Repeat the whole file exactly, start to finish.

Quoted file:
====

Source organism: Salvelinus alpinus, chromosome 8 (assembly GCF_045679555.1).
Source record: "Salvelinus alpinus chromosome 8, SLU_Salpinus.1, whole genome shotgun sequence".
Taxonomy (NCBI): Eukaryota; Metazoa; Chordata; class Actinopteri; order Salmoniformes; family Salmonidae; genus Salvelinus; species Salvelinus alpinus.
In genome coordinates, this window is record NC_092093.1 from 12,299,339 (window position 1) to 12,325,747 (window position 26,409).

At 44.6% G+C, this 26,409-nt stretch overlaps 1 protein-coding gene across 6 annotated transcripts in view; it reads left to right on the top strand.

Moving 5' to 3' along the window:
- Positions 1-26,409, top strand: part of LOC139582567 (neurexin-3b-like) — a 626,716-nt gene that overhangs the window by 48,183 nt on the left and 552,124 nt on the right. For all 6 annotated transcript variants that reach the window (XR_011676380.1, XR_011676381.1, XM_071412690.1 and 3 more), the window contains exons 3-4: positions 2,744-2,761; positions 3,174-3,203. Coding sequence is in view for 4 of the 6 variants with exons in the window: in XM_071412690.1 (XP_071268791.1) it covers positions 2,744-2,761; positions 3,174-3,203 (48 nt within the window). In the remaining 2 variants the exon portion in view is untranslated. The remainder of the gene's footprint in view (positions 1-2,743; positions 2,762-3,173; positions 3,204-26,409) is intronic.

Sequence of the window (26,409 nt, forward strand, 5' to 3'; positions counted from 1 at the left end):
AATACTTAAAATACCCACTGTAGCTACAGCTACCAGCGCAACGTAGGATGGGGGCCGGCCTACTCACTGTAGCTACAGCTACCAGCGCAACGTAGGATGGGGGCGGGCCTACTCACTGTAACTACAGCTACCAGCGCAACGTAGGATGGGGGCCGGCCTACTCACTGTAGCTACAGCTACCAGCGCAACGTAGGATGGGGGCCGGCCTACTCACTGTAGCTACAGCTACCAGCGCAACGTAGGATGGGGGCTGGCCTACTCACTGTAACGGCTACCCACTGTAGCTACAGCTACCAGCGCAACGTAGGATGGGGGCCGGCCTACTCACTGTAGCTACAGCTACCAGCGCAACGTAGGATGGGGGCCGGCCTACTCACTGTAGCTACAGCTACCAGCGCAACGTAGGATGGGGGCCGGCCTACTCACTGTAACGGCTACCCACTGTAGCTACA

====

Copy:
Source organism: Salvelinus alpinus, chromosome 8 (assembly GCF_045679555.1).
Source record: "Salvelinus alpinus chromosome 8, SLU_Salpinus.1, whole genome shotgun sequence".
Taxonomy (NCBI): Eukaryota; Metazoa; Chordata; class Actinopteri; order Salmoniformes; family Salmonidae; genus Salvelinus; species Salvelinus alpinus.
In genome coordinates, this window is record NC_092093.1 from 12,299,339 (window position 1) to 12,325,747 (window position 26,409).

At 44.6% G+C, this 26,409-nt stretch overlaps 1 protein-coding gene across 6 annotated transcripts in view; it reads left to right on the top strand.

Moving 5' to 3' along the window:
- Positions 1-26,409, top strand: part of LOC139582567 (neurexin-3b-like) — a 626,716-nt gene that overhangs the window by 48,183 nt on the left and 552,124 nt on the right. For all 6 annotated transcript variants that reach the window (XR_011676380.1, XR_011676381.1, XM_071412690.1 and 3 more), the window contains exons 3-4: positions 2,744-2,761; positions 3,174-3,203. Coding sequence is in view for 4 of the 6 variants with exons in the window: in XM_071412690.1 (XP_071268791.1) it covers positions 2,744-2,761; positions 3,174-3,203 (48 nt within the window). In the remaining 2 variants the exon portion in view is untranslated. The remainder of the gene's footprint in view (positions 1-2,743; positions 2,762-3,173; positions 3,204-26,409) is intronic.

Sequence of the window (26,409 nt, forward strand, 5' to 3'; positions counted from 1 at the left end):
AATACTTAAAATACCCACTGTAGCTACAGCTACCAGCGCAACGTAGGATGGGGGCCGGCCTACTCACTGTAGCTACAGCTACCAGCGCAACGTAGGATGGGGGCGGGCCTACTCACTGTAACTACAGCTACCAGCGCAACGTAGGATGGGGGCCGGCCTACTCACTGTAGCTACAGCTACCAGCGCAACGTAGGATGGGGGCCGGCCTACTCACTGTAGCTACAGCTACCAGCGCAACGTAGGATGGGGGCTGGCCTACTCACTGTAACGGCTACCCACTGTAGCTACAGCTACCAGCGCAACGTAGGATGGGGGCCGGCCTACTCACTGTAGCTACAGCTACCAGCGCAACGTAGGATGGGGGCCGGCCTACTCACTGTAGCTACAGCTACCAGCGCAACGTAGGATGGGGGCCGGCCTACTCACTGTAACGGCTACCCACTGTAGCTACA